The last time a Democratic president took office, in January 2009, President Obama inherited a country still reeling from the 2008 financial crisis that left the US in economic recession and with an unemployment rate of 7.6% and rising. It pales in comparison to the scale of the multiple crises facing the United States today. The coronavirus pandemic has killed over 450,000 Americans, more than America’s death toll in World War II, and a rate per capita that is significantly higher than the average across the developed world. America’s unemployment rate currently sits at 6.3%, but the rate of first-time unemployment claims hovers at approximately 1,000,000 per week, compared to roughly a quarter of that number before the pandemic. The police murders of George Floyd and Briana Taylor last year, and the subsequent extreme violence of American police in cracking down on mostly peaceful protestors in the summer, has exposed an even wider crisis in the state of American policing and public confidence in state institutions, at the very same time that these institutions must be relied upon to deal with the pandemic. The pandemic has caused an unprecedented hunger crisis in America: 23% of American households have experienced food insecurity since March 2020, more than double the rate in 2019 of 10.5%. Schools in America have been almost entirely closed for the duration of the pandemic, isolating children, stunting their learning, and forcing parents to care for their children during the day. This in turn has significantly set women back in the workforce as many have had to quit their jobs to care for their children at home, reversing 25 years of progress in female participation in the workforce and further increasing the gender gap in pay. Socioeconomic divisions have been rendered starker than ever, as the pandemic has exposed in even plainer sight the division between those on the one hand who are well educated and work in knowledge-sector jobs that can be done from the safety and comfort of home, and therefore have seen little to no economic disruption from the pandemic, and those on the other who work physical or other in-person jobs, and who therefore face the risk of virus exposure from work, and who bear the brunt of pandemic-related job losses.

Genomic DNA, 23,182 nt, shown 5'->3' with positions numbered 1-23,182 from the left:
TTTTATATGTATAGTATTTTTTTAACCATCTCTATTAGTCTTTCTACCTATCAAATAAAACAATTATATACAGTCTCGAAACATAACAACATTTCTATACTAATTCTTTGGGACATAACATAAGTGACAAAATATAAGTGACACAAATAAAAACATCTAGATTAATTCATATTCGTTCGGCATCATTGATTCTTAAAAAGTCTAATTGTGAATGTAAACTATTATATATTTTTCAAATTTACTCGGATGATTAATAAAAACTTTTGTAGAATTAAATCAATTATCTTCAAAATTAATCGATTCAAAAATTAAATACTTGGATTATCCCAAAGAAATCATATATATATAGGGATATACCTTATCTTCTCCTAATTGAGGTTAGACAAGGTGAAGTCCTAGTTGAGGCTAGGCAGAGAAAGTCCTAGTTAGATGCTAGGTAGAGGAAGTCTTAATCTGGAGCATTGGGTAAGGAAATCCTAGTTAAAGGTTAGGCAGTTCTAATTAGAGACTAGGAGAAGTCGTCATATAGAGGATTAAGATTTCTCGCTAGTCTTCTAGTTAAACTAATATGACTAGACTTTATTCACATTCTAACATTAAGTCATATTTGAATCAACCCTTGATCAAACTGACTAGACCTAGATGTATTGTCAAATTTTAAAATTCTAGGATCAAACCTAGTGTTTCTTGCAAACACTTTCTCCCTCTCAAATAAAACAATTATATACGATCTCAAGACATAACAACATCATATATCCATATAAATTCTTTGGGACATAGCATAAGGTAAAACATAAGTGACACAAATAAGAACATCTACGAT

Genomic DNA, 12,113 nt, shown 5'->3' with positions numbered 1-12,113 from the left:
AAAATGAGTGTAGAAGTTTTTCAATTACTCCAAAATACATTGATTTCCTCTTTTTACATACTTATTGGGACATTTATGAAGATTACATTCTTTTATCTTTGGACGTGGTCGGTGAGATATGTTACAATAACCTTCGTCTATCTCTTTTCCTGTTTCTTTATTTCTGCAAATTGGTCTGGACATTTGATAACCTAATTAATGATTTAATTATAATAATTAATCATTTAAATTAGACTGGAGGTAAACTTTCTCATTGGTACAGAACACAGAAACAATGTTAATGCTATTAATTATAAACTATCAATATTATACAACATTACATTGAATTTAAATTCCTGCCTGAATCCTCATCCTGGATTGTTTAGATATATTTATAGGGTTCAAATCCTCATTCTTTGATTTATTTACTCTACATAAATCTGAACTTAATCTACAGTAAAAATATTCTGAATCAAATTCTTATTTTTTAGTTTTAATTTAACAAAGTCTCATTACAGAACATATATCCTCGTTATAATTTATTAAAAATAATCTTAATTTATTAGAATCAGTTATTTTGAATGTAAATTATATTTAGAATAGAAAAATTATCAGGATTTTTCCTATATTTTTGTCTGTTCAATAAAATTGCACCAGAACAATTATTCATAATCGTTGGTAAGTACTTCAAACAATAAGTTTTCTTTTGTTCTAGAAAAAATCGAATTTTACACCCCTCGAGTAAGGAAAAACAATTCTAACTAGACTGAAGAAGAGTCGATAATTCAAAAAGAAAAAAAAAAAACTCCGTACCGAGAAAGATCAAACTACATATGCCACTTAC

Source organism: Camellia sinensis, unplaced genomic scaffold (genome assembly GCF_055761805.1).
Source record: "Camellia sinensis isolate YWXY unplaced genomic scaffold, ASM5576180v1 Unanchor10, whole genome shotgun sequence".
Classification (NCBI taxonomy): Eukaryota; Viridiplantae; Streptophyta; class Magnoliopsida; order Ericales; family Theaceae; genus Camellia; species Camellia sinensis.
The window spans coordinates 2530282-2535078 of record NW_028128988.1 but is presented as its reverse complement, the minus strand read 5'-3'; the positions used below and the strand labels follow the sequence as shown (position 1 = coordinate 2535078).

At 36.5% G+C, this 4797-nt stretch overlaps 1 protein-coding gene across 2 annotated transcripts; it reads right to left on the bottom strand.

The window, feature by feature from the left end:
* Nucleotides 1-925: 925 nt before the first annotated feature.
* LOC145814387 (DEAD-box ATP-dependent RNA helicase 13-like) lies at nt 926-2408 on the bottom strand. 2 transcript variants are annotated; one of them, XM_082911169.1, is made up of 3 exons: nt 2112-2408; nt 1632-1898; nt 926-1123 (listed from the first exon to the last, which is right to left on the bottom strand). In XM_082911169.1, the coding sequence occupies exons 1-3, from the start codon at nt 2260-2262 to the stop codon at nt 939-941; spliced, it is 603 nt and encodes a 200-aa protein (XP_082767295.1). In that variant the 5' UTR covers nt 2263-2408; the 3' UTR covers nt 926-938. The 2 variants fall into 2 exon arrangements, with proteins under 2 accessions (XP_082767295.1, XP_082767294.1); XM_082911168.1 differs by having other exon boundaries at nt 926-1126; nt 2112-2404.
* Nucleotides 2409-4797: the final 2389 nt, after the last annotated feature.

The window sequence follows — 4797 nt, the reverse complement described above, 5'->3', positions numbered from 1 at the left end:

Donald Trump’s rise to power in 2016 was abetted by a populist sense that ‘the system’ did not work and was not capable of solving the country’s problems. As he left office, Trump still had a 38% approval rating according to the final public opinion surveys of his term. Historically when authoritarian leaders manage to successfully abuse the democratic system to empower themselves to end liberal democracy, there is almost always a popular sense that the liberal democratic system has somehow discredited itself, or otherwise is not up to solving the challenges that a country faces.
In his State of the Union address to Congress 77 years ago in January 1944, Franklin Delano Roosevelt, another Democratic Party president, said that “We have come to a clear realization of the fact that true individual freedom cannot exist without economic security and independence. Necessitous men are not free men. People who are hungry and out of a job are the stuff of which dictatorships are made.” Facing America’s greatest crisis in economic terms alone since the Great Depression and World War II, Biden would be well served to take inspiration and guidance from FDR. In a country beset with extraordinary crises, the test of his administration will be not only to meet the urgent needs of the American people, but in so doing in the post-Trump era, to restore the universal credibility of liberal democracy as a system capable of solving America’s problems.